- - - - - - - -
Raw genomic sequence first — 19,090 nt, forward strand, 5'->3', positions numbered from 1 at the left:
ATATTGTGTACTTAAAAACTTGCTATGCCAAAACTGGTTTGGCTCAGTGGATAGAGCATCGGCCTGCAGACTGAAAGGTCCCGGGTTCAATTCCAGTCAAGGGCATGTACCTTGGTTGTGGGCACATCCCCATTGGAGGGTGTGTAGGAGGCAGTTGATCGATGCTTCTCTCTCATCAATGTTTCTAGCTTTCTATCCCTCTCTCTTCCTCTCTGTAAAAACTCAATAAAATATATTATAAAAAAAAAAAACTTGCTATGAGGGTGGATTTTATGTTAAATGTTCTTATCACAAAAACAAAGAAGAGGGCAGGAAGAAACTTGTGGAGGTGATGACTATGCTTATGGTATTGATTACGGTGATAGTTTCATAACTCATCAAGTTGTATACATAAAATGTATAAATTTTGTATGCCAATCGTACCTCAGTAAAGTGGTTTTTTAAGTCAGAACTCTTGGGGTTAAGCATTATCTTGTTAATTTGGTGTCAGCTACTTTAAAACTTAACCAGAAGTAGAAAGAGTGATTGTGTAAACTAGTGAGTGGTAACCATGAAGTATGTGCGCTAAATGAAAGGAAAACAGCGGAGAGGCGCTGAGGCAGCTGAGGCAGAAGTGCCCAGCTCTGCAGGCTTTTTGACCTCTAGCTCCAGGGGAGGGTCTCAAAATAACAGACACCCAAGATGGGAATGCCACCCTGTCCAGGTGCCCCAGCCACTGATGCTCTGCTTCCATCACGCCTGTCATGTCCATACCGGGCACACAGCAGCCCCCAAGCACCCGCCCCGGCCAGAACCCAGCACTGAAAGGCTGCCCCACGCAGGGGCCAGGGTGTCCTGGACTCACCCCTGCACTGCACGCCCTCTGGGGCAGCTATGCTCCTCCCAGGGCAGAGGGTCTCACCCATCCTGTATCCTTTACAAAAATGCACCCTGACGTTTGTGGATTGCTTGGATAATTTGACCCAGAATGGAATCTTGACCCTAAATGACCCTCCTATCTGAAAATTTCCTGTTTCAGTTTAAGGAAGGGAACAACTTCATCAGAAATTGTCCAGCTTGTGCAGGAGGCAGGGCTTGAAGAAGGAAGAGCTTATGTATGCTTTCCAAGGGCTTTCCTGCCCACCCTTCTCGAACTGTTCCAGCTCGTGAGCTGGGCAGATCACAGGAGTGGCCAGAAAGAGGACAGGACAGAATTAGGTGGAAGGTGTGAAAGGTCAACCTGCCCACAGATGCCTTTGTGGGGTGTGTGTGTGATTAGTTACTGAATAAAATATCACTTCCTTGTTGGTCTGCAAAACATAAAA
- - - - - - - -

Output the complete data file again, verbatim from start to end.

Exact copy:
Raw genomic sequence first — 19,090 nt, forward strand, 5'->3', positions numbered from 1 at the left:
ATATTGTGTACTTAAAAACTTGCTATGCCAAAACTGGTTTGGCTCAGTGGATAGAGCATCGGCCTGCAGACTGAAAGGTCCCGGGTTCAATTCCAGTCAAGGGCATGTACCTTGGTTGTGGGCACATCCCCATTGGAGGGTGTGTAGGAGGCAGTTGATCGATGCTTCTCTCTCATCAATGTTTCTAGCTTTCTATCCCTCTCTCTTCCTCTCTGTAAAAACTCAATAAAATATATTATAAAAAAAAAAAACTTGCTATGAGGGTGGATTTTATGTTAAATGTTCTTATCACAAAAACAAAGAAGAGGGCAGGAAGAAACTTGTGGAGGTGATGACTATGCTTATGGTATTGATTACGGTGATAGTTTCATAACTCATCAAGTTGTATACATAAAATGTATAAATTTTGTATGCCAATCGTACCTCAGTAAAGTGGTTTTTTAAGTCAGAACTCTTGGGGTTAAGCATTATCTTGTTAATTTGGTGTCAGCTACTTTAAAACTTAACCAGAAGTAGAAAGAGTGATTGTGTAAACTAGTGAGTGGTAACCATGAAGTATGTGCGCTAAATGAAAGGAAAACAGCGGAGAGGCGCTGAGGCAGCTGAGGCAGAAGTGCCCAGCTCTGCAGGCTTTTTGACCTCTAGCTCCAGGGGAGGGTCTCAAAATAACAGACACCCAAGATGGGAATGCCACCCTGTCCAGGTGCCCCAGCCACTGATGCTCTGCTTCCATCACGCCTGTCATGTCCATACCGGGCACACAGCAGCCCCCAAGCACCCGCCCCGGCCAGAACCCAGCACTGAAAGGCTGCCCCACGCAGGGGCCAGGGTGTCCTGGACTCACCCCTGCACTGCACGCCCTCTGGGGCAGCTATGCTCCTCCCAGGGCAGAGGGTCTCACCCATCCTGTATCCTTTACAAAAATGCACCCTGACGTTTGTGGATTGCTTGGATAATTTGACCCAGAATGGAATCTTGACCCTAAATGACCCTCCTATCTGAAAATTTCCTGTTTCAGTTTAAGGAAGGGAACAACTTCATCAGAAATTGTCCAGCTTGTGCAGGAGGCAGGGCTTGAAGAAGGAAGAGCTTATGTATGCTTTCCAAGGGCTTTCCTGCCCACCCTTCTCGAACTGTTCCAGCTCGTGAGCTGGGCAGATCACAGGAGTGGCCAGAAAGAGGACAGGACAGAATTAGGTGGAAGGTGTGAAAGGTCAACCTGCCCACAGATGCCTTTGTGGGGTGTGTGTGTGATTAGTTACTGAATAAAATATCACTTCCTTGTTGGTCTGCAAAACATAAAA